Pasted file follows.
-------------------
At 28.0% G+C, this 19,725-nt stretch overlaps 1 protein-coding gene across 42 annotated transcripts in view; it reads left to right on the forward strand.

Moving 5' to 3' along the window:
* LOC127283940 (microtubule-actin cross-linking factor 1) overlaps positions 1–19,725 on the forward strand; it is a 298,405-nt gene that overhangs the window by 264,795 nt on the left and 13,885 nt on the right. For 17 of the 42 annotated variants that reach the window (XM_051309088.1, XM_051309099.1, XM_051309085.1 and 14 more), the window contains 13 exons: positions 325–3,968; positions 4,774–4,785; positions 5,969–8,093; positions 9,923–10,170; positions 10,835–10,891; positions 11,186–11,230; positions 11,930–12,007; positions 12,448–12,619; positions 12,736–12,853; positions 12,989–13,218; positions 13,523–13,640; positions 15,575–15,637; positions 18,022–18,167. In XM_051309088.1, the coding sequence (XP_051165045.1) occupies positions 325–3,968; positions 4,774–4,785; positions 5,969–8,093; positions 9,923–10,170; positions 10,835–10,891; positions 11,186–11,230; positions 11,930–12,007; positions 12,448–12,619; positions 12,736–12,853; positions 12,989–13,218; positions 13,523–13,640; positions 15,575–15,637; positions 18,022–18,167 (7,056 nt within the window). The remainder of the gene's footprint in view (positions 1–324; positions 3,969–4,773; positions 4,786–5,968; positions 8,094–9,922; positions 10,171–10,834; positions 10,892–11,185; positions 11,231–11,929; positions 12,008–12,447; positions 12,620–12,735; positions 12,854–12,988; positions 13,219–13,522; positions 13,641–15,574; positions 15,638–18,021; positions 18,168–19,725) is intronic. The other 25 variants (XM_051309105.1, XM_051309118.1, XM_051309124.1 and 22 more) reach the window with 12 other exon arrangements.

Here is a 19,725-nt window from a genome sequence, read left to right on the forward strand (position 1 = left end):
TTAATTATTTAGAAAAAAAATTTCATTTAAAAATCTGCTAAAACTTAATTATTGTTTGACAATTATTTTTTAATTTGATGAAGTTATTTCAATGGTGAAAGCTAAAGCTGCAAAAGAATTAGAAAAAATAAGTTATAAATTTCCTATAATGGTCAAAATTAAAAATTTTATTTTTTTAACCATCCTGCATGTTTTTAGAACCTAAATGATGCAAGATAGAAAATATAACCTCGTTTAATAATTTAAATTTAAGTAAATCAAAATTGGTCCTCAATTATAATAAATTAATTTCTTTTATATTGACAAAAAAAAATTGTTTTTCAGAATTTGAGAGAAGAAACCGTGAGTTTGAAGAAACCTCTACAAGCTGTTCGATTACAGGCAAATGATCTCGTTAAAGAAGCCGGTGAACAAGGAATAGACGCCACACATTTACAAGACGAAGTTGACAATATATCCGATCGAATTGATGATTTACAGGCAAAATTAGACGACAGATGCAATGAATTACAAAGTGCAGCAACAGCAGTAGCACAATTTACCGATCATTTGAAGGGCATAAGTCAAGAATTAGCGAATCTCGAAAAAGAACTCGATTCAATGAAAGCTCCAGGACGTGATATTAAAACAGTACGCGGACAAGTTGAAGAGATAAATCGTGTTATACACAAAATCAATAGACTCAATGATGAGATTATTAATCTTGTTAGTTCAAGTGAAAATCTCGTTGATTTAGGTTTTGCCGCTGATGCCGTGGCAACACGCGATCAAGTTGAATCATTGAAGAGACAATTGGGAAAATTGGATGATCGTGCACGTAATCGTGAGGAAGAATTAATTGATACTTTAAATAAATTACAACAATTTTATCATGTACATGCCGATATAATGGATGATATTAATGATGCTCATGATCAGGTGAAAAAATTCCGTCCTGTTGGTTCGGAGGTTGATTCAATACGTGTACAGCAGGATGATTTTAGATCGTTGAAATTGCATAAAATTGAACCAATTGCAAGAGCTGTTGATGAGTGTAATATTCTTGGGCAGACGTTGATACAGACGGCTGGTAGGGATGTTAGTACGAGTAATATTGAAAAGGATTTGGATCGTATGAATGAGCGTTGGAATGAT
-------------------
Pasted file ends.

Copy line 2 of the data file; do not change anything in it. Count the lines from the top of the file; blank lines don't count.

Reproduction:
Moving 5' to 3' along the window: